My brother Eric Hanson, author and illustrator, writes a beautiful blog with insightful illustrations (see above). Hanson's artwork has appeared in The New York Times, The Wall Street Journal, The New Yorker, Vanity Fair, Harper's, Rolling Stone, among other publications. Here's what Hanson says about drawing in a recent post:
"Drawings sometimes invent themselves. I put them down the way I take a message for my wife, assuming the information is self-explanatory. For instance, I don't know what the arrow means in this one, but I'm sure it makes perfect sense to you. Happy is a very fungible word, useful in any context. I could have put it next to a drawing of a frowning man and you would assume I meant it ironically. Actually, I drew this in an ironic mood. Maybe the arrow implies irony. Maybe irony is in the ear of the beholder."
The good news is you are never too young to start drawing. And in my highly opinionated opinion, drawing in school is okay--especially if the teacher is on board. My brother loved to draw and doodling might have been what kept him "productive" at school.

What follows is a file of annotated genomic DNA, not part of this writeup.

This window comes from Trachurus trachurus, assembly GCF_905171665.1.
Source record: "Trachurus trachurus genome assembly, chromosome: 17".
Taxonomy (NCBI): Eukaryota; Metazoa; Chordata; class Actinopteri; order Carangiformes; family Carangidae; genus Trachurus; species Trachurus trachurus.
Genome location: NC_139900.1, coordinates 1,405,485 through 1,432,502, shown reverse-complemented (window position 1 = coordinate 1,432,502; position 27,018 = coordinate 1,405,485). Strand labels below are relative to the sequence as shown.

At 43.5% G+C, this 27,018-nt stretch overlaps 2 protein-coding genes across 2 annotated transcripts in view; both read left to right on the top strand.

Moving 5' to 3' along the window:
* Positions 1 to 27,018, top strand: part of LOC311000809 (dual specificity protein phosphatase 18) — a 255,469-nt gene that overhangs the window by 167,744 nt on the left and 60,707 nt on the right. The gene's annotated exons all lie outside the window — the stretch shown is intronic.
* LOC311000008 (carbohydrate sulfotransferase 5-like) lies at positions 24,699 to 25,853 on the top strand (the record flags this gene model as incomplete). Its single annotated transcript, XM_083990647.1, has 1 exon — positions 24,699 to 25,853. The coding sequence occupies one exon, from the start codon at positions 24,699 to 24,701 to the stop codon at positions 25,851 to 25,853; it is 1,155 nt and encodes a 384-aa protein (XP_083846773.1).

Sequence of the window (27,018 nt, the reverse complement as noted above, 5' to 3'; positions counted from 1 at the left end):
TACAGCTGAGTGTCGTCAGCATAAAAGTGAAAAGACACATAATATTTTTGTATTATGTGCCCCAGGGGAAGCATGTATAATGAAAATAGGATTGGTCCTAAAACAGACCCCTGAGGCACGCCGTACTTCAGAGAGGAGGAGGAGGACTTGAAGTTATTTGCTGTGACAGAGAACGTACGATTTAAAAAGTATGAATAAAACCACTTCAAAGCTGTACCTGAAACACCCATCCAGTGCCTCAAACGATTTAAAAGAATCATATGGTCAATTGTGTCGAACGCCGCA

"To quiet my disruptive attempts at humor, my fourth-grade teacher moves my desk to the back of the classroom and asks me to draw portraits of the presidents, which she pins up above the blackboard, 1964," says Hanson in his book. "Miss Maggard is my first art director."
So take your mind for a walk today--and bring your kids along. Doodle away. No gym membership required.
A Book of Ages:
According to Vanity Fair, “This is your life! Obsessed with measur ing your self-worth by age? Gird your loins for Eric Hanson’s A Book of Ages (Harmony/ Crown). To wit: Steve Jobs co founded Apple at 21, and Edison dreamed up the light bulb at 32. Take heart, though — Grandma Moses didn’t show her first painting until 78.”
(Illustration above: er-h, Eric Hanson)